Growing Up in an Online World



The potential dangers of the internet are often highlighted by the extreme: a college freshman jumping off a bridge after becoming a victim of cyber bullying, a 13-year-old kidnapped by an online predator, locked in a cage, tortured and raped. The world can be a dangerous place but it is all the more unnerving when it seems that children and youth are just as at risk even when they’re at home in front of their computers.

According to a 2009 Pew Internet survey, 93 percent of Americans aged 12-17 use the internet and 73 percent of them are on social networking sites. In the United Kingdom, 74 percent of 9- to 19-year-olds have internet access at home. An overall estimate of global internet usage among the youth is hard to come by but with internet users worldwide currently estimated at 2 billion and more than 500 million of them on Facebook, we can surmise that a sizable chunk of those are young people.

In the late 90s and early 2000s, online predators became one of the most publicized threats against children on the internet. In 2002, a 15-year-old girl was kidnapped and abused by a couple she met in a chat room. There was also the case of “Dr. Evil,” a man who was expecting to meet with a 13-year-old girl. He was arrested in a sting; the child he thought he was talking to online was a county sheriff. Police found an ax handle, paring knife and duct tape in his truck when he was captured.

More recently, cyber bullying was identified as a growing problem among young people. This issue became more magnified when a 15-year-old girl who became a victim of cyber bullies killed herself last year. A study has shown that victims of cyber bullying could suffer worse degree of depression than their tormentors, whereas in real-world bullying, both the victim and the bully are likely to be depressed.

Cyber bullying exacerbates feelings of isolation and helplessness. There’s the anonymity factor; your tormentors are faceless, you don’t know who exactly are saying these horrible things about you. There’s also the public nature of cyber bullying. When nasty words are posted online, everyone can read them and they will be there forever. They won’t just be confined to your school or your neighborhood and they won’t be conveniently erased and forgotten.

Internet addiction has also been pointed out as an area of concern. A lot of young people spend so much time online that it’s almost unimaginable for them to go a day or even a few hours without checking their Twitter and Facebook accounts.(Of course, one could argue that this addiction is hardly limited to the youth but that’s another story.) Like any other addiction, this becomes a problem if being so engrossed with the internet hinders them from focusing in school, being involved in their families and exploring the “offline” world.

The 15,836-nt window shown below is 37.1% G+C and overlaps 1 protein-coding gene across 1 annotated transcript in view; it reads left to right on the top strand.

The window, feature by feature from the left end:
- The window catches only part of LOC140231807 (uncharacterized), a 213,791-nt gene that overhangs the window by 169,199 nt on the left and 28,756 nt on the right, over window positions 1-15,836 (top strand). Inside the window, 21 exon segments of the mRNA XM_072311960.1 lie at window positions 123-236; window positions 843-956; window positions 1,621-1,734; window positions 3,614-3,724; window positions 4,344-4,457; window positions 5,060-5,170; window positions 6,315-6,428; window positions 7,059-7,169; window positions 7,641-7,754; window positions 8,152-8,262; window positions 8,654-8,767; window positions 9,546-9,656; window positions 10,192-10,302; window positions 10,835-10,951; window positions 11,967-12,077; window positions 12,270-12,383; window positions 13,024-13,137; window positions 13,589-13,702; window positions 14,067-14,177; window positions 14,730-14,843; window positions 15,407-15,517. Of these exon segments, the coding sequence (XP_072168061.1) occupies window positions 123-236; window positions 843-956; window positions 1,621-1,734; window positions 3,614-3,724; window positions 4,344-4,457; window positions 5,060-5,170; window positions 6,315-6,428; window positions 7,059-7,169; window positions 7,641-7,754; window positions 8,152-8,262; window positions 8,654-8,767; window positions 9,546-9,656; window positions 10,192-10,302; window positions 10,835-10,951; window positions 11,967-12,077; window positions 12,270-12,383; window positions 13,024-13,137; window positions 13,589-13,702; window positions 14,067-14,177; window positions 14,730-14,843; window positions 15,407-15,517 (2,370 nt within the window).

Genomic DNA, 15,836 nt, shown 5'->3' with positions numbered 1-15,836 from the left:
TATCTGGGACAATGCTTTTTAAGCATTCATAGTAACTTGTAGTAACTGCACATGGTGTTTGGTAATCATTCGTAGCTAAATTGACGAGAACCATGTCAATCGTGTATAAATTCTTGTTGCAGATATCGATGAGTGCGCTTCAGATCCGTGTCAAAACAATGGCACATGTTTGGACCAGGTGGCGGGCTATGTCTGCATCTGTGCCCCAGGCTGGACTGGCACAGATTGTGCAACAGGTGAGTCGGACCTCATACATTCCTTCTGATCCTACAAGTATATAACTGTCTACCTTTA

These issues may scare us and perhaps prompt us to wall off children from the online world. Many of today’s young people, however, are growing up with the internet as an integral part of their lives. This could make them vulnerable to its risks but it also makes them smarter and more well-informed about its nature. In a documentary on youth and the internet, the online-savvy students who were interviewed were actually aware about the threat of online predators and know better than to entertain them. Young people who are particularly vulnerable to internet sex offenders are those who have had histories of physical and sexual abuse or have suffered from a troubled childhood. Taking this into account would help in devising targeted efforts to address the issue of online predators.

To combat cyber bullying, some cities have set up help lines which children can call if they become targets of cyber bullies. Parents have also called for anti-bullying task forces to be established in schools. Providing help to vulnerable children would go a long way in preventing another teen suicide. Promoting decent and respectful online behavior could also help in reducing cyber bullying.

While internet addiction has gained attention over the years, its official classification as a disorder is still under debate. Nonetheless, suggestions on overcoming internet dependence include teaching children about setting a limit on time spent online, cultivating interests in other activities, and seeking counseling should the condition become severe and too disruptive.

The internet has become a powerful force in modern society in so short a time. This has been a good thing in a lot of ways; it has revolutionized communication and information-sharing among other things. However, it can also be frightening and overwhelming especially when it presents a danger to young people. There are things we can do to empower children and the youth so that they would be educated internet users. But let’s also take comfort in the fact that today’s generation can be competent enough to adapt to and thrive in this rapidly advancing technological landscape.

© UNICEF/NYHQ2005-0924/Shehzad Noorani Adolescents attend a computer-skills training session at the UNICEF-supported Youth Information Center in the town of Portmore in the parish of St. Catherine. Each child is allotted 30 to 45 minutes of free computer time, including high-speed Internet access.

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